- - Thursday, May 3, 2012

Washington’s sole fiscal break, historically low interest rates, will soon end. When they do, higher debt-service costs will act like oxygen to the current conflagration of conflated debt. If you thought the budget blaze is hot now, wait and feel what is coming.

In federal budget terminology, there are two types of spending: discretionary and mandatory. Discretionary spending is determined each year by new laws; mandatory is pre-ordained by past laws and barring action, it goes on indefinitely. Of the many types of mandatory spending, none is more compulsory than the federal government’s interest payments.

Interest payments conform to a higher law than simple federal statute. They are codified in the laws of economics. Debt can only be diminished when it is outpaced by economic growth, and it can only be increased if one has the ability to borrow more. The only way creditors continue to lend is if existing debt is serviced. So interest must be paid, and at whatever rate the market demands.

The federal government has been doing anything but controlling its debt. Since 2008, federal debt held by the public has doubled, growing from $5.8 trillion to an estimated $11.6 trillion in 2012, according to the president’s budget.

However, an unusual thing has happened with this exploding debt: The cost of servicing it has fallen. In 2008, the federal government paid $253 billion in net interest costs. According to the Congressional Budget Office’s estimates, it will pay $224 billion in 2012.

The reason for this anomaly is that current interest rates - the product of unusually easy money and the downturn’s weak demand - have been historically low.

When 2007 ended, the long-term composite Treasury rate was 4.49 percent - almost 100 basis points below its June 2007 peak of 5.41 percent. Yet that year-end rate was almost twice the 2.3 percent rate the CBO projects for 10-year Treasuries in 2012.

Converse to gravity, when it comes to interest rates, what goes down must come up. Demand will increase, and the Federal Reserve, with an eye on inflation, will eventually tighten its monetary policy. The CBO projects it will not take that long. Assuming current law, the CBO projects interest rates doubling in five years - to 4.6 percent in 2017.

As rates go up, they will fan the flames of America’s fiscal inferno. Over the next five years, the CBO estimates cumulative interest costs will be $383 billion higher than five years’ worth at 2012’s $224 billion. They will keep escalating - not simply from continued deficit spending - but from compounding (what Einstein called the universe’s most powerful force) as interest rates increase.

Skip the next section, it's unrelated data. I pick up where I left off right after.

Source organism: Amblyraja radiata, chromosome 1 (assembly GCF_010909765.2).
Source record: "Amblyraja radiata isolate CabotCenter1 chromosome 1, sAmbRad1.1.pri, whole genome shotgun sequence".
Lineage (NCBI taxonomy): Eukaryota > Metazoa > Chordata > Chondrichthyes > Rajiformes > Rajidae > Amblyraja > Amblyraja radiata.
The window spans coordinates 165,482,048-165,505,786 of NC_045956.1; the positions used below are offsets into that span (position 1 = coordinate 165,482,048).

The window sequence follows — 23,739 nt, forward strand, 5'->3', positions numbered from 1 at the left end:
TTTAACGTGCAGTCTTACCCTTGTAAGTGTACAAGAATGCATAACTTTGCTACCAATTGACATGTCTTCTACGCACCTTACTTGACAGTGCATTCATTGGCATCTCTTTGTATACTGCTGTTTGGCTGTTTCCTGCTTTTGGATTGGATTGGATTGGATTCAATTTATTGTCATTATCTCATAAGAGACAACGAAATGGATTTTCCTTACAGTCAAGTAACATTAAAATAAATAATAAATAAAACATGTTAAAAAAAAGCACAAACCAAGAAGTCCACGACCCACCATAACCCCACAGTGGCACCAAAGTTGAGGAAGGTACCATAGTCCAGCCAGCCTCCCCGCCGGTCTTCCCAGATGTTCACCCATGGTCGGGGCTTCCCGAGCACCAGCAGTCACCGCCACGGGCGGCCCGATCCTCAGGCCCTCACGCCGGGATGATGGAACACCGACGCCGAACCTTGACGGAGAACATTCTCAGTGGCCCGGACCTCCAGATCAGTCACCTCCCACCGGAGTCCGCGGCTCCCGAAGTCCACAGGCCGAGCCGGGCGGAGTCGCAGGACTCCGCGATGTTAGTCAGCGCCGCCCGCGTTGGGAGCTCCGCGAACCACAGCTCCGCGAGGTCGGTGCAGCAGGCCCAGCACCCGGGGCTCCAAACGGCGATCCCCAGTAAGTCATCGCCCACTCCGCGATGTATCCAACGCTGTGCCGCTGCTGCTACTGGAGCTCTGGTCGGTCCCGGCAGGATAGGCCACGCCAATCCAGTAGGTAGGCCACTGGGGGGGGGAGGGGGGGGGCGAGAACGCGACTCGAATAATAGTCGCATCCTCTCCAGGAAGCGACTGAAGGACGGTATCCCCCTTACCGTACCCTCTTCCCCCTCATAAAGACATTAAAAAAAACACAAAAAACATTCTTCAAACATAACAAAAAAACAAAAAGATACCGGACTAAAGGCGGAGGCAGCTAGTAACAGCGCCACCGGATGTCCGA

Over 10 years, the federal government will incur an additional $2 trillion in interest costs above the 2012 level. To put that amount in perspective, recall that $2 trillion is roughly the agreed-to deficit reduction accompanying last summer’s debt-limit increase. You would need a similar agreement just to offset the next decade’s increased interest costs, which will largely result from higher rates being applied to old spending debts.

That much of this will be the result of simply paying higher interest rates is clear when you compare debt levels. By 2018, federal debt will have increased by $2.6 trillion - less than half its increase over the last four years. However, overall interest costs will double - from $224 billion in 2012 to $459 billion.

All this new federal spending will occur without the addition or expansion of a single federal policy.

This scenario raises an ominous question: What if the CBO is too optimistic? What if interest costs rise even more rapidly? What if the financial markets don’t calmly accept the piling up of deficit spending on more deficit spending? As we saw in Greece - and still worry about elsewhere in Europe - at some point, confidence breaks down, and rates rapidly rise.

The CBO estimates if Washington simply keeps its current policies in place - in contrast to its more conservative baseline that assumes some programs will expire - at the end of 10 years, debt held by the public will be 50 percent above its official estimate - $23 trillion instead of $15.3 trillion. Should that actually happen, interest costs will rise even higher and more rapidly.

Washington appears mesmerized by its fiscal flames. If anything is going to rouse policymakers, this is it. Rapidly rising interest rates, fueling and compounding enormous pre-existing spending debt, will act like an oxygen infusion to a flame. Firefighters know this as a backdraft - when a sudden rush of air causes a fire to explode even more ferociously. Federal policymakers are about to discover the same thing. Call it a backdraft of overdrafts.

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